Tag Archives: wool growers

The Famous President McKinley Cumberland Ram–Where is it Now?

The Famous President McKinley Cumberland Ram–Where is it Now?


Clipped from The Ottawa Journal,  16 Aug 1978, Wed,  [First] REVISION,  Page 3


So this ram was last seen at Wool Growers in Carleton Place in1978, and my question was: “Where is it Now?” I called the kind folks at the Real Wool Shop here in Carleton Place and they told me they thought he had moved lock, stock, and wool barrel to Almonte.

The ‘Cumberland Ram’ now resides in Carletbn Place Stuffed Cumberland rani’ was a witness to history.  When Leon Czolgosz fired the shot (hat killed United States President William McKinley in Buffalo, Sept. 5, 190I, little was it known that a somewhat insignificant feature in the assassination would crop up in a small town in Canada 77 years later. At (he Canadian Co-operative Wool Growers warehouse in Carlelon Place, there is a mounted “Cumberland Ram,’,” which according to legend, figured prominently in the fatal shooting of McKinley.

Louis Filler, in his book The President Speaks described the tragedy in this way: “In March 1.90I, he (McKinley) commenced a nationwide tour that was a triumphant procession from Alabama to California. His visit to the Pan-American Exposition on the Niagara frontier seemed like a capstone to his achievements when suddenly, he was dead, struck down as he extended his hand in goodwill to the assassin. Leon Czolgosz, a 29-year-old native born citizen of Detroit.” The legend has it that the”Cumberland Ram” was on exhibit at this Buffalo Exposition and the assassin fired the fatal shot probably while leaning nil the glass rase that enclosed the mounted sheep.

A contemporary journalist w.rote at the time, “never was there a crime more without purpose, more without possible good effect; William McKinley was no oppressor of the people, no irresponsible and cruel autocrat; no.act of his had ever, from evil intent, taken bread from one man’s hand, the hope from one man’s heart; he was the representative of the people’s will, not their master.”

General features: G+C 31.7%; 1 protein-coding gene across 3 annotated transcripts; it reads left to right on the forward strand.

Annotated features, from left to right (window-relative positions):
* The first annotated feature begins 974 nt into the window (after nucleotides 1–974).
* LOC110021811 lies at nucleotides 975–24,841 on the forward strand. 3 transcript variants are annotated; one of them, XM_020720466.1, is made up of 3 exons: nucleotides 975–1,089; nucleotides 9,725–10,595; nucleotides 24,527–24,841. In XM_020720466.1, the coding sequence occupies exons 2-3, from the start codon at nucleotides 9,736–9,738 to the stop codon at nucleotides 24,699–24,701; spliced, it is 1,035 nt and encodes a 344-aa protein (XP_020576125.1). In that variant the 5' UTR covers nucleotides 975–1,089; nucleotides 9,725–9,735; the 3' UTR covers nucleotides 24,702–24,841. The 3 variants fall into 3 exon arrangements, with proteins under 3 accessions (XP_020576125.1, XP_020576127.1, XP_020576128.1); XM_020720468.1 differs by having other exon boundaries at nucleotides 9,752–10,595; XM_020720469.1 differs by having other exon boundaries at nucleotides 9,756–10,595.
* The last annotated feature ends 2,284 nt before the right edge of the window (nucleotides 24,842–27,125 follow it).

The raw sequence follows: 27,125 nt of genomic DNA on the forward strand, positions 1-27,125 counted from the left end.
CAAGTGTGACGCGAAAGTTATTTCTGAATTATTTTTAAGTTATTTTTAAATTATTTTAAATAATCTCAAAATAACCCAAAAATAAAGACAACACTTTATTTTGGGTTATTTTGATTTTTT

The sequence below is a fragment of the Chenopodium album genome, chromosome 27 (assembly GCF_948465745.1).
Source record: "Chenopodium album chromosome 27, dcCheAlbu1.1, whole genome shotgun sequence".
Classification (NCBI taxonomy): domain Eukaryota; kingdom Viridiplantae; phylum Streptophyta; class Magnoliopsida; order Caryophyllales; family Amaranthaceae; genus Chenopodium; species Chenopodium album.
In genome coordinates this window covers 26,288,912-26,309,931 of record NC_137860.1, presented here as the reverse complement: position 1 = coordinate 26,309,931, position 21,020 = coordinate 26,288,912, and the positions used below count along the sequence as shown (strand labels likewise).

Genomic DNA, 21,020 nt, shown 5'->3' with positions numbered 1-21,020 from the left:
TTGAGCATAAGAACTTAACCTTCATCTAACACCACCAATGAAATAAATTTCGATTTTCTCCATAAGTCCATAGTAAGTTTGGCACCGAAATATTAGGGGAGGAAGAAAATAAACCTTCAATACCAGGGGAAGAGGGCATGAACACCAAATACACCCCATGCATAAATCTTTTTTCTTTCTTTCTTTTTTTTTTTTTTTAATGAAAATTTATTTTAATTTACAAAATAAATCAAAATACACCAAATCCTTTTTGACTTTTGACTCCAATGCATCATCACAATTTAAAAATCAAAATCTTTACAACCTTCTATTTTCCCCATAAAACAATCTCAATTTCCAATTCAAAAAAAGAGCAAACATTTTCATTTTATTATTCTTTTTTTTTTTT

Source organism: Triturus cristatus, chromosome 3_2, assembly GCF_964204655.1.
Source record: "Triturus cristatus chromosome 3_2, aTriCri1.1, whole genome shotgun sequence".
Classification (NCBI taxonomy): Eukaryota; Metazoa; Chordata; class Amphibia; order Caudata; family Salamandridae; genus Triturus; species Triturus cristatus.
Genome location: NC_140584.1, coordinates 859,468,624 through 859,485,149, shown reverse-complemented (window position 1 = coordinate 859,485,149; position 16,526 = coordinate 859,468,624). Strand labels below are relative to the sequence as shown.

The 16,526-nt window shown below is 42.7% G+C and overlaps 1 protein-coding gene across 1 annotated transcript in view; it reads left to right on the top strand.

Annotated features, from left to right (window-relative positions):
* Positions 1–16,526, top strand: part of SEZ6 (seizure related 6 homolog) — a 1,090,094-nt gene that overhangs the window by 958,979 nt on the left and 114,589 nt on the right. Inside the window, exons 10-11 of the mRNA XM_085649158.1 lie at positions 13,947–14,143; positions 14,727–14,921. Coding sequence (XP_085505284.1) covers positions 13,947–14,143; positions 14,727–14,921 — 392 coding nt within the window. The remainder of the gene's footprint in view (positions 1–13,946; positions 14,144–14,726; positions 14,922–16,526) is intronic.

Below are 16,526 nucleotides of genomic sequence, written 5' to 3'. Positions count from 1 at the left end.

The ram was eventually purchased from an American company in 1954 by G. A. O’Brien, then with an Oxford, N. S., woojen mill and later with the Canadian Co-operative Wool Growers.’ O’Brien lives at his Scotia-Heath farm just outside of Carleton Place and he enjoys reminise-. ing on the story of his “Cumberland Ram.” According to Bob Cleland and Eric Bjergso, executives at the Canadian Wool Growers plant, the “Cumberland Ram” is an extinct breed. They believe the Cumberland sheep was originally bred in Scotland and then rehabilitated in Cape Breton. Bjergso said that when the Wool Growers had their office in Weston, Ont., some years ago, the “Ram” was an object of great interest and the company planned on having it placed in a large glass bubble over the front of the building but zoning or other regulations prohibited this.

The “Ram” was then stored away in what is called a “sheep crush” and removed when taken on exhibition tours throughout Canada. It was last publicly displayed at the 1977 plowing match in Kingston. The animal presently is prominently displayed In the company’s product display room. The Carleton Place plant, formerly a Canadian Pacific roundhouse, is the main warehouse for all ‘ wool growers in Canada. . Fifteen years ago, said Cleland, they handled 10 times the quantity of wool they presently do. He attributes this to the fact that sheep farmers were in the business for wool, whereas now they raise sheep for meat. Another unique feature which Cleland mentioned is that a sheep raised for wool does not have the same meat value as one raised specifically for meat; conversely the animal raised for meat docs not have as fine a wool coat. But the company likes to play both sides of the sheep farmer and while they prefer the choice Canadian wool,, they compromise to help the meat producer with the slogan replete with bumper stickers proclaiming “Eat Canadian Lamb , 20,000 Coyotes Can’t Be Wrong.” 



The assassination of President McKinley


This ram had indeed moved around from the 1901 Pan American Exposition where he was allegedly involved in the assassination of President McKinley, and then on to Oxford, N.S. The ram even made the 1977 Kingston Plowing Match. So, he was capable of being anywhere, but I was curious.